We frequently see comparisons of gamut, by volume or area, using various tools such as Color Think Pro, Gamutvision, Colorsync etc.
Can someone explain if there’s a standard deviation factor(eg + or - 1.2 DeltaE ) that defines where the gamut boundaries are ?
Is this enshrined in the ICC standards ?
I'll take a shot at answering this. So regarding the accuracy of the 3d gamut projections, I can say that there is a bit of wiggle room for displaying gamut boundaries. First there is really no standardized way to do this. A simple method for drawing the boundary is to round trip color data e.g (lab > rgb > lab) and then plot the most saturated colors at different luminance steps. Now depending on the rendering intent used and the quality of the profile the accuracy of this projected gamut can certainly vary. There is also going to be a bit of a tolerance between the ICC profile's numerical representation of the printer's gamut, and what the actual printed result will be. Conversion "noise" when round tripping in gamut color can easily be about 2∆e, and you can expect another few ∆e between the expected results and the actual results. So the 3d boundary may be a fairly precise map of the ICC gamut but should be considered an approximation of the printer's gamut. The ICC profile is essentially a translation table and it's good at answering questions in the format of Given A what is B. For example trying to do something simple like determining if a single color is out of gamut is not an exact process.
So yes, when you are comparing two profiles, especially a printer and monitor profiles you can expect a bit of wiggle room regarding the actual boundaries of the profiles. Trying to come up with a general percentage as to how much this varies would be difficult since the linearity of the printer, quality and precision of the profile are going to vary widely. It's also going to vary by location in the color gamut. Also comparing gamut volumes is a poor tool for comparing two profiles as the difference in volume might be all in one area of could be spread throughout the profile and two different software packages could create profiles with two different gamut volumes from the same set of measurements.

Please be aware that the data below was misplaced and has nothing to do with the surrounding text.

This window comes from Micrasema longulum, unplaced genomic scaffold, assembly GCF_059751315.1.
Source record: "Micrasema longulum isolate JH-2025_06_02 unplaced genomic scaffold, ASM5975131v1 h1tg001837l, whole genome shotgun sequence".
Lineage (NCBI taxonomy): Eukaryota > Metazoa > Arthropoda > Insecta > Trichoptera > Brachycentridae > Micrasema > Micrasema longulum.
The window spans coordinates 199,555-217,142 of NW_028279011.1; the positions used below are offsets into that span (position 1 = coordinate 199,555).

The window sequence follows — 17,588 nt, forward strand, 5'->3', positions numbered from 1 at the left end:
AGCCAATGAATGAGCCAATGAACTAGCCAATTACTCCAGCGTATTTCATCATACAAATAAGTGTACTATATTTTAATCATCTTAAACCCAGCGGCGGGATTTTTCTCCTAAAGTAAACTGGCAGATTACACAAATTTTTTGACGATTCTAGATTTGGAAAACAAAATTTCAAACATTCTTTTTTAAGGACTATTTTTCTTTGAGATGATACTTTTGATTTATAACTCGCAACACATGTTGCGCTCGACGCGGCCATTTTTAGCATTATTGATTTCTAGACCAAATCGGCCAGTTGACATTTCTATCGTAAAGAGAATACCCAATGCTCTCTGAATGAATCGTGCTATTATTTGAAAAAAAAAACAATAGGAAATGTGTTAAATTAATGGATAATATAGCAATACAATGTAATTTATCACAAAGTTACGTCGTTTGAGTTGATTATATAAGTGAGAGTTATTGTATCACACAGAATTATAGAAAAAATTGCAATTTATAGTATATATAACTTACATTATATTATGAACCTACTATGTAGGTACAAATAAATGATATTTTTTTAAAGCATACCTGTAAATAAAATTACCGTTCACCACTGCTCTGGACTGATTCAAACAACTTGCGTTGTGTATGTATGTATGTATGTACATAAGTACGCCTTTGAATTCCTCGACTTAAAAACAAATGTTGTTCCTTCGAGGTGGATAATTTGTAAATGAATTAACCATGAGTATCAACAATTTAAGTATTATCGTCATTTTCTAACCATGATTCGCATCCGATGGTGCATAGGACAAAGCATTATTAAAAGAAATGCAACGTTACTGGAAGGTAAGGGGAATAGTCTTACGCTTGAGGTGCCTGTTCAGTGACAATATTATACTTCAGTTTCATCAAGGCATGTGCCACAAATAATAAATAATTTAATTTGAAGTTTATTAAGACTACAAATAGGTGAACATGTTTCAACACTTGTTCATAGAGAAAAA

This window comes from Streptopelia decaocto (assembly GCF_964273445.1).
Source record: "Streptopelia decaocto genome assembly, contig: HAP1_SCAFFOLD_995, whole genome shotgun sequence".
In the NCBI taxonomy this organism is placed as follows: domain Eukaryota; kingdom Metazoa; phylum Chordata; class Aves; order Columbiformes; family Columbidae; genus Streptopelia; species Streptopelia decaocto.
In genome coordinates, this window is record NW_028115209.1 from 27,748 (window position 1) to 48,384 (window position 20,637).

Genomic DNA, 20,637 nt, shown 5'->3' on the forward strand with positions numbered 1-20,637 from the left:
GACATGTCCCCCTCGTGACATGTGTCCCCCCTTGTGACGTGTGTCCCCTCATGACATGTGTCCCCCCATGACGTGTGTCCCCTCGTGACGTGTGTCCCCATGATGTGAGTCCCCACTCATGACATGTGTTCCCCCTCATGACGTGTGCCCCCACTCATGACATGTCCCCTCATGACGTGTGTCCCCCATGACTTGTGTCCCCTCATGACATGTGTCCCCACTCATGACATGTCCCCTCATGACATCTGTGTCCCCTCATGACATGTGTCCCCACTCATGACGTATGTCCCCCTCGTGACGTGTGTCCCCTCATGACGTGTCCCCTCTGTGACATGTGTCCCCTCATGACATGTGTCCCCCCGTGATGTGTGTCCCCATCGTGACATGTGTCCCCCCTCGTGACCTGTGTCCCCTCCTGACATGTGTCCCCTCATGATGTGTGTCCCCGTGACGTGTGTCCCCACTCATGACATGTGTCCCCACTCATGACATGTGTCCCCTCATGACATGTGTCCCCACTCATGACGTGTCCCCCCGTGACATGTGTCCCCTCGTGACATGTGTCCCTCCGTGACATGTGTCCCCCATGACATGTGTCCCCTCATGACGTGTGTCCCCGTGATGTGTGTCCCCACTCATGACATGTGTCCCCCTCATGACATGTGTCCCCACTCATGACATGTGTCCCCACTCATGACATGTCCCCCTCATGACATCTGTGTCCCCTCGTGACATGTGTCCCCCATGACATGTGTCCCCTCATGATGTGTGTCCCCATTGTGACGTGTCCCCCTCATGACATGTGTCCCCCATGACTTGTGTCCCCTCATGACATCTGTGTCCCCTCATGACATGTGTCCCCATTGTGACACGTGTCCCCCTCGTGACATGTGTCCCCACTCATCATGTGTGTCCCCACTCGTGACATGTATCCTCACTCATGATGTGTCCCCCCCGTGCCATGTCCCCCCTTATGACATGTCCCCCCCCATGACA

To respond to a few other things:
There is not a direct correlation between sample patches and profile accuracy or precision. When building a profile most advanced software packages give you the ability to specify the internal bit depth of the profile and the size of the grid used in the LUT. You could measure a target with 3K patches and make a profile with fewer grid points, than a profile made with 50 patches. Also there is not a direct correlation between the measurement patches and the points in the LUT.
Typically printer profiles are LUT based, and monitor profiles are Matrix based.
The ICC spec is built around the D50 illuminate and 2˚ observer.
There is no standard regarding the number of patches needed for building a profile. Most software gives you an option. With RGB profiles I've found diminished return after 729 patches on most modern printers. When building CMYK profiles I generally use the 1617 patch IT87.4 target.
Determining the outer boundaries of a printer with reasonable accuracy does not take that many patches. If a device is fairly linear we can easily draw a line between two colors to extrapolate the gamut of the printer(which is what all 3d plots are doing.)
For very non linear devices more patches can be better. For a very linear device more patches can actually cause problems, especially if it is used for photographic purposes. HP when building the profiling software for the Z series printers was able to use very few patches and get fairly good results because they hardwired certain characteristics of the printer into the profiling model, having only to account for different media types. With general profiling packages they have to be able to account for radically different devices from offset presses and laser printers to inkjet and dyesub printers.
There is little correlation between profile accuracy and measurement device accuracy. A decent device like the i1 are calibrated to a standard well under 1∆e. Using the same software I would not expect measurements from a Munki vs an i1 to produce a profile with any important differences. When trying to certify proofs, or measure color standards where your tolerances are under 1∆e then instrumental differences such as measurement interval (10 vs 20 nm) or light source (xenon vs led) can be important.